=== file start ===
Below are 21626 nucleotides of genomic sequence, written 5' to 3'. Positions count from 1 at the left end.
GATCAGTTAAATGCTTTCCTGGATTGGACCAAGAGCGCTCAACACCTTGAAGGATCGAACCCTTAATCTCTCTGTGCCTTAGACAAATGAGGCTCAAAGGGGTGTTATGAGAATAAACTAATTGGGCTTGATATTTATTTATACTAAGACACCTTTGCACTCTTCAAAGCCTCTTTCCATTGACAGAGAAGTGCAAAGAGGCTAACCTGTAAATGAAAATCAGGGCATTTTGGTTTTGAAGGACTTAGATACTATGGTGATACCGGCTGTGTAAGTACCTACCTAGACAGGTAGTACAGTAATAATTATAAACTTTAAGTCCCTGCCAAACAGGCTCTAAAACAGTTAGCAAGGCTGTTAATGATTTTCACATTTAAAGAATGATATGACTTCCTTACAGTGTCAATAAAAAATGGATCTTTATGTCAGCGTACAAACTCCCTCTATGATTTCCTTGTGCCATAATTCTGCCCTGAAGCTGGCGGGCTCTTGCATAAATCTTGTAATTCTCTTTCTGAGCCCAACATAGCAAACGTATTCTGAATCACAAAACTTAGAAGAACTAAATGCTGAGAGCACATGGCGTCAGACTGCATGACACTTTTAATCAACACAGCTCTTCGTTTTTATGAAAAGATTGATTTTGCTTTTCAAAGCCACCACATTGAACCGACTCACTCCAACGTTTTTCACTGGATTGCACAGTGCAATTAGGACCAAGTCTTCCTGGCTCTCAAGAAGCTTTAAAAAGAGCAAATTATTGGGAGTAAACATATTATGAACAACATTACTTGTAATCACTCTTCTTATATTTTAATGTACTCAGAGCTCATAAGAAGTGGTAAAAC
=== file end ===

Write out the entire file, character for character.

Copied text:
Below are 21626 nucleotides of genomic sequence, written 5' to 3'. Positions count from 1 at the left end.
GATCAGTTAAATGCTTTCCTGGATTGGACCAAGAGCGCTCAACACCTTGAAGGATCGAACCCTTAATCTCTCTGTGCCTTAGACAAATGAGGCTCAAAGGGGTGTTATGAGAATAAACTAATTGGGCTTGATATTTATTTATACTAAGACACCTTTGCACTCTTCAAAGCCTCTTTCCATTGACAGAGAAGTGCAAAGAGGCTAACCTGTAAATGAAAATCAGGGCATTTTGGTTTTGAAGGACTTAGATACTATGGTGATACCGGCTGTGTAAGTACCTACCTAGACAGGTAGTACAGTAATAATTATAAACTTTAAGTCCCTGCCAAACAGGCTCTAAAACAGTTAGCAAGGCTGTTAATGATTTTCACATTTAAAGAATGATATGACTTCCTTACAGTGTCAATAAAAAATGGATCTTTATGTCAGCGTACAAACTCCCTCTATGATTTCCTTGTGCCATAATTCTGCCCTGAAGCTGGCGGGCTCTTGCATAAATCTTGTAATTCTCTTTCTGAGCCCAACATAGCAAACGTATTCTGAATCACAAAACTTAGAAGAACTAAATGCTGAGAGCACATGGCGTCAGACTGCATGACACTTTTAATCAACACAGCTCTTCGTTTTTATGAAAAGATTGATTTTGCTTTTCAAAGCCACCACATTGAACCGACTCACTCCAACGTTTTTCACTGGATTGCACAGTGCAATTAGGACCAAGTCTTCCTGGCTCTCAAGAAGCTTTAAAAAGAGCAAATTATTGGGAGTAAACATATTATGAACAACATTACTTGTAATCACTCTTCTTATATTTTAATGTACTCAGAGCTCATAAGAAGTGGTAAAAC